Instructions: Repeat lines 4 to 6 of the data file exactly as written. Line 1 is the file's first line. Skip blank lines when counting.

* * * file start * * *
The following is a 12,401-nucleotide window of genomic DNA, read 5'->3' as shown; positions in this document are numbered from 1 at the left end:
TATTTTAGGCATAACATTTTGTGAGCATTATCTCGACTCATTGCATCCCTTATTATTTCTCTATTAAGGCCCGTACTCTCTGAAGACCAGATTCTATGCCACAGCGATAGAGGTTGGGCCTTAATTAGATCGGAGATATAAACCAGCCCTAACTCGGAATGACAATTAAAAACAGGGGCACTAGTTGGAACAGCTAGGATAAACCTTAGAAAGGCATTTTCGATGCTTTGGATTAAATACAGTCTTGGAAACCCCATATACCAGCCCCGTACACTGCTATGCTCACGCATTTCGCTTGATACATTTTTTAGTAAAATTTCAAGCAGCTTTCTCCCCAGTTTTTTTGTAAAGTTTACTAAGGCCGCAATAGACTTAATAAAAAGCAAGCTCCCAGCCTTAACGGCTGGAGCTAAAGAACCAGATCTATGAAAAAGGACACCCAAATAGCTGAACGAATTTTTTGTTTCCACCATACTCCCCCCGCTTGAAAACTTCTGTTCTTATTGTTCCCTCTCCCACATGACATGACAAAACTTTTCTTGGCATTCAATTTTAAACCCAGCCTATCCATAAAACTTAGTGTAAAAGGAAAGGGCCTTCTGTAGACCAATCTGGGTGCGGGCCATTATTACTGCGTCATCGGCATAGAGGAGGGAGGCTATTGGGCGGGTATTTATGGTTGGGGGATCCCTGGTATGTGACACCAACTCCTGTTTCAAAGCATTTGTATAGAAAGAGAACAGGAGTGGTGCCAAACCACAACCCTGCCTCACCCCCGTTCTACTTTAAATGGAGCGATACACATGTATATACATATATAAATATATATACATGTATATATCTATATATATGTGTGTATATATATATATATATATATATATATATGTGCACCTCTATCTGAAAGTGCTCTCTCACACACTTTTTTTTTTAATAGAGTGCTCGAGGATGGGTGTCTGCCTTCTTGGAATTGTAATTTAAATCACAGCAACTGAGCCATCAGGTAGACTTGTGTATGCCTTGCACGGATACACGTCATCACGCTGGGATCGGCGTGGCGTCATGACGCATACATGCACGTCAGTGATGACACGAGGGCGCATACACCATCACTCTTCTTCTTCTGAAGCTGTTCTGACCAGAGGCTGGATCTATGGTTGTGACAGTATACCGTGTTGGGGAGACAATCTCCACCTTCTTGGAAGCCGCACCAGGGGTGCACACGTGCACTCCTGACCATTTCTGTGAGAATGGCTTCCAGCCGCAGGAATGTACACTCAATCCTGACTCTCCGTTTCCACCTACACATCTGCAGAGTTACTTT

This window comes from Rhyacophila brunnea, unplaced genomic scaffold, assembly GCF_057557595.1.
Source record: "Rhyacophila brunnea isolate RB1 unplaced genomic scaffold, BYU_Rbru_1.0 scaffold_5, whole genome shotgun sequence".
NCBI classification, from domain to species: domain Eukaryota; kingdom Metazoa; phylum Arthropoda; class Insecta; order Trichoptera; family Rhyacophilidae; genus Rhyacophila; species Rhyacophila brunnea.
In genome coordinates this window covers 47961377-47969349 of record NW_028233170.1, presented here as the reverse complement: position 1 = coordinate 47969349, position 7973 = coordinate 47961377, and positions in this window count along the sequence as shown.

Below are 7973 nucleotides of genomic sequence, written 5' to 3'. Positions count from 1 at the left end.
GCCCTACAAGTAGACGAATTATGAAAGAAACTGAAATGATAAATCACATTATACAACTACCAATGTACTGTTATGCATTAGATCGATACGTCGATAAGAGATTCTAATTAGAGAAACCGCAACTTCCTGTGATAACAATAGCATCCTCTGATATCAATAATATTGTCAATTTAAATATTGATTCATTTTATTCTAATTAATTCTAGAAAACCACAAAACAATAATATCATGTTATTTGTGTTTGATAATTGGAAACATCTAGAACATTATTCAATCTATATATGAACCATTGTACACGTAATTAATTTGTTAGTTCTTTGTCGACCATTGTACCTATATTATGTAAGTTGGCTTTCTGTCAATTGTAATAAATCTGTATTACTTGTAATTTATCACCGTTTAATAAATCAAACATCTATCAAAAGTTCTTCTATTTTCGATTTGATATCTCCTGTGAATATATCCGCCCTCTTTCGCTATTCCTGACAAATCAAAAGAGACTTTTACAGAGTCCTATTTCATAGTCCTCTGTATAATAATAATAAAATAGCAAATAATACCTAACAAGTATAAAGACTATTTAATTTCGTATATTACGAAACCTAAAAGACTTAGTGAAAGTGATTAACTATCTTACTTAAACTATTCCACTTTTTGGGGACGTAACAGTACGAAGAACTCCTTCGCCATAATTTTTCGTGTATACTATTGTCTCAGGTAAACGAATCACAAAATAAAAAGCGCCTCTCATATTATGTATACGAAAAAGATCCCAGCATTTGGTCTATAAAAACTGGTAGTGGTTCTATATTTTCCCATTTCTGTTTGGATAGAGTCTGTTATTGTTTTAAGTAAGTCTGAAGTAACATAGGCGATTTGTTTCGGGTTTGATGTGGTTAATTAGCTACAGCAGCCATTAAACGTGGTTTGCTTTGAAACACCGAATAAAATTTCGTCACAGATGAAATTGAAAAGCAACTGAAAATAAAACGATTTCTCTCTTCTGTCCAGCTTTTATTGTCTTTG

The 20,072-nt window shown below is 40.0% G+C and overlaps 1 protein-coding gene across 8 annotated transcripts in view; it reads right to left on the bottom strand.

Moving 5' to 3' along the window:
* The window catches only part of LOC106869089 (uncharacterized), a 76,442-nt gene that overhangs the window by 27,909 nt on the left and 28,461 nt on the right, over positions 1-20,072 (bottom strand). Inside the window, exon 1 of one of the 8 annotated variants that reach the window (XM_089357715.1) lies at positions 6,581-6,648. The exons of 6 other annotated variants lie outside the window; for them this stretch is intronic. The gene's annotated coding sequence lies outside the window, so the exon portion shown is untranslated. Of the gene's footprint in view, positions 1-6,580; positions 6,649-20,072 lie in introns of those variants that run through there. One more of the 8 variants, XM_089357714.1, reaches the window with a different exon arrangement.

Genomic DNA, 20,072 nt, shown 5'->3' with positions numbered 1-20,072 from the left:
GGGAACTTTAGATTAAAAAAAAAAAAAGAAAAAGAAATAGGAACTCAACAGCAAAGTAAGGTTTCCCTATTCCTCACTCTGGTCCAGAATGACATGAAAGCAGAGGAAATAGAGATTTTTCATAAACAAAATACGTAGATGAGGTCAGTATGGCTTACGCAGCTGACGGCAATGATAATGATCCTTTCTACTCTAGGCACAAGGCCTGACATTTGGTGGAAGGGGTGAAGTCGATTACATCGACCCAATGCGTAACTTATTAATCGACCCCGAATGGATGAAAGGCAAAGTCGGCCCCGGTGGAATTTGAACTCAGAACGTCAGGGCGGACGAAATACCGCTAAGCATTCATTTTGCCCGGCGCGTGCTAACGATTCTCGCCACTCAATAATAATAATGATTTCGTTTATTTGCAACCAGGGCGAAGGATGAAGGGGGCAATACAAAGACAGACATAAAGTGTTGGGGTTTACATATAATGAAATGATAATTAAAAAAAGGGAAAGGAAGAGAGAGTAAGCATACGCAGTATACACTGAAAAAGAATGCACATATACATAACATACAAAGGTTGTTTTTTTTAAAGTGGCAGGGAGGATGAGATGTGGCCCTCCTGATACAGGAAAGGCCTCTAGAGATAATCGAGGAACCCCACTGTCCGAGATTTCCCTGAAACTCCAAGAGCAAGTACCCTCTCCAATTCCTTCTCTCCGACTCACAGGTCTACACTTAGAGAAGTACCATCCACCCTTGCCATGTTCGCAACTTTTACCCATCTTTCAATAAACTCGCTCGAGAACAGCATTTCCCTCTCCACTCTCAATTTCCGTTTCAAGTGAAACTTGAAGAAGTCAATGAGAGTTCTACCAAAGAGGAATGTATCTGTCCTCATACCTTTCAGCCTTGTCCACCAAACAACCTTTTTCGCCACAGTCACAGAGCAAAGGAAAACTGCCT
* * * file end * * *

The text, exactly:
Source record: "Rhyacophila brunnea isolate RB1 unplaced genomic scaffold, BYU_Rbru_1.0 scaffold_5, whole genome shotgun sequence".
NCBI classification, from domain to species: domain Eukaryota; kingdom Metazoa; phylum Arthropoda; class Insecta; order Trichoptera; family Rhyacophilidae; genus Rhyacophila; species Rhyacophila brunnea.
In genome coordinates this window covers 47961377-47969349 of record NW_028233170.1, presented here as the reverse complement: position 1 = coordinate 47969349, position 7973 = coordinate 47961377, and positions in this window count along the sequence as shown.